Climate change is everybody’s business — yours included. Meet the man behind Project Pressure, the charity planning to make sure we don’t forget that fact with beautiful visual inspiration.
Climate change is one of the greatest issues of our time. Contrary to what many people think, it’s happening around us right now and has been going on for quite some time already. It is not a problem that may or may not appear in the distant future.
To raise better awareness and inspire greater action and participation from us all, Klaus Thymann, an award-winning photographer, founded Project Pressure, a charity documenting the world’s vanishing glaciers. Rather than scaring people off with an endless stream of statistics – an approach that hasn’t had much of a visible impact yet – Project Pressure is aiming to get its message across by collaborating with selected international artists, scientists and funding partners to publish the information via an open-source digital platform, a touring photography exhibition, a hardback book and a free e-book.
Both of Thymann’s parents are scientists, meaning that science has always been part of his practice as a photographer. This gave him the idea him to initiate a project that could best be described as a network activity, where art, science and public engagement are connected in a synergy of feedback loops, and where the individual parts inspire each other and encourage each other to grow.
The idea was to look for new ways of story-telling and thereby use art for the greater good of society.
The choice to utilise glaciers as a focal point has many advantages. Not only are they incredibly impressive and beautiful, but they are also key indicators of climate change, as their condition doesn’t fluctuate with regular variations in the weather. “When you stand in front of one of those ice giants, you feel humble but also become painfully aware of the human impact on nature,” says Thymann.
Currently, Project Pressure is collaborating with a number of international artists who are contributing with their personal interpretations of climate change and the receding glaciers. They have been selected based on artistic criteria but also in accordance with their relevance to the core issue of the project. “Not all of them may be an obvious choice,” says Thymann. “But to turn it around, not all nature photographers, for instance, are appropriate for this project.”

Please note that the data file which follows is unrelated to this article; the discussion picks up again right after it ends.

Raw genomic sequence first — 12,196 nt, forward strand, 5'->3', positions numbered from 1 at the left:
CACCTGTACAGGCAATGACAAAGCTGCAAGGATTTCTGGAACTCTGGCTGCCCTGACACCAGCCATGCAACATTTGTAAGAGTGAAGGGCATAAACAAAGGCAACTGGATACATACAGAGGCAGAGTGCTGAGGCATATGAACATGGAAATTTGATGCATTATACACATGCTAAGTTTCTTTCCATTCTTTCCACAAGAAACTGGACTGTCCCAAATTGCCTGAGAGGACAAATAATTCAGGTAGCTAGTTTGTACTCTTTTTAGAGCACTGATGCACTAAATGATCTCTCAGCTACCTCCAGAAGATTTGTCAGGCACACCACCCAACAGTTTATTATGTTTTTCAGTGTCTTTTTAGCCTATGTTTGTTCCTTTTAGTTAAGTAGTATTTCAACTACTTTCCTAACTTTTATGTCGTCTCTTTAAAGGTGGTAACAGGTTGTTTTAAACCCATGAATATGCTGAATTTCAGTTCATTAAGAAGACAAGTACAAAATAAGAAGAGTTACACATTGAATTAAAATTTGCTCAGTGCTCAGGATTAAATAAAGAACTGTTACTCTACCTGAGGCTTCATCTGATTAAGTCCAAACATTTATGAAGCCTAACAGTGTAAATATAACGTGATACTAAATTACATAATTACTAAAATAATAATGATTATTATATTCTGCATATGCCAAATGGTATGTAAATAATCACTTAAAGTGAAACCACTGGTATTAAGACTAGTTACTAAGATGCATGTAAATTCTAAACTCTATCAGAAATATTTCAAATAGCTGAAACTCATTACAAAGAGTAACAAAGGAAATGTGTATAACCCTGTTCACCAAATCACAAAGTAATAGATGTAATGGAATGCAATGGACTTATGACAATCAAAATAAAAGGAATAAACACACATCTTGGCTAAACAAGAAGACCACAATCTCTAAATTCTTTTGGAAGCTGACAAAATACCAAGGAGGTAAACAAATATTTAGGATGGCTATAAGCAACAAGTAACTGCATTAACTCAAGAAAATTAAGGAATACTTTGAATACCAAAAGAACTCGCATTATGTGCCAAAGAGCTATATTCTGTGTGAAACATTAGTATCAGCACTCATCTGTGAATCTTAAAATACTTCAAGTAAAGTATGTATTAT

The selection of artists spans from outdoor and documentary photographers to cross-discipline artists, sculptors and painters, who are using individual expeditions to the glacial areas to create and/or gather material for their artworks. One of them, Royal Academician Emma Stibbon, has collected glacial soil that will be used as the paint for her drawings. These expeditions are being funded thanks to the help of sponsors and partners that include the camera manufacturer Hasselblad and the Danish royal fund Dronning Margrethe og Prins Henriks Fond. As with the artists, these partners have been carefully chosen to match the personality of the initiative and all need to be approved by Project Pressure’s board of directors first.
Many attempts to halt climate change in the past have failed and the responsibility for the issue is often, partly unfairly, referred to governmental level and multinational companies. Thymann explains that, while we cannot stop the modern way of life, there are choices we make and actions we carry out every day that can and should be directed in ways that support the environment. Our choice of energy provider, lower consumption of red meat and travelling to work by bike instead of car are just a few examples of this.
Seen as individual acts, these activities may seem insignificant, but if we’re all doing it together, the scale and magnitude will have a significant impact. The vision and purpose of Project Pressure is to inspire people and communities all over the world to be increasingly conscious about their consumption choices and to stand together to create a demand for positive change from above, too. As Thymann says: “Nobody has to be a purist, but we all need to rethink and we all share a great responsibility – for our own actions and also for those of others.”
Words by Johanna Bergström
Photography & image credits:
#1 Mariele Neudecker & Klaus Thymann, Greenland
#2&3 Noémie Goudal, Glacier du Rhône
#4-7 Peter Funch, Mount Rainier
#8&9 Mariele Neudecker & Klaus Thymann, Greenland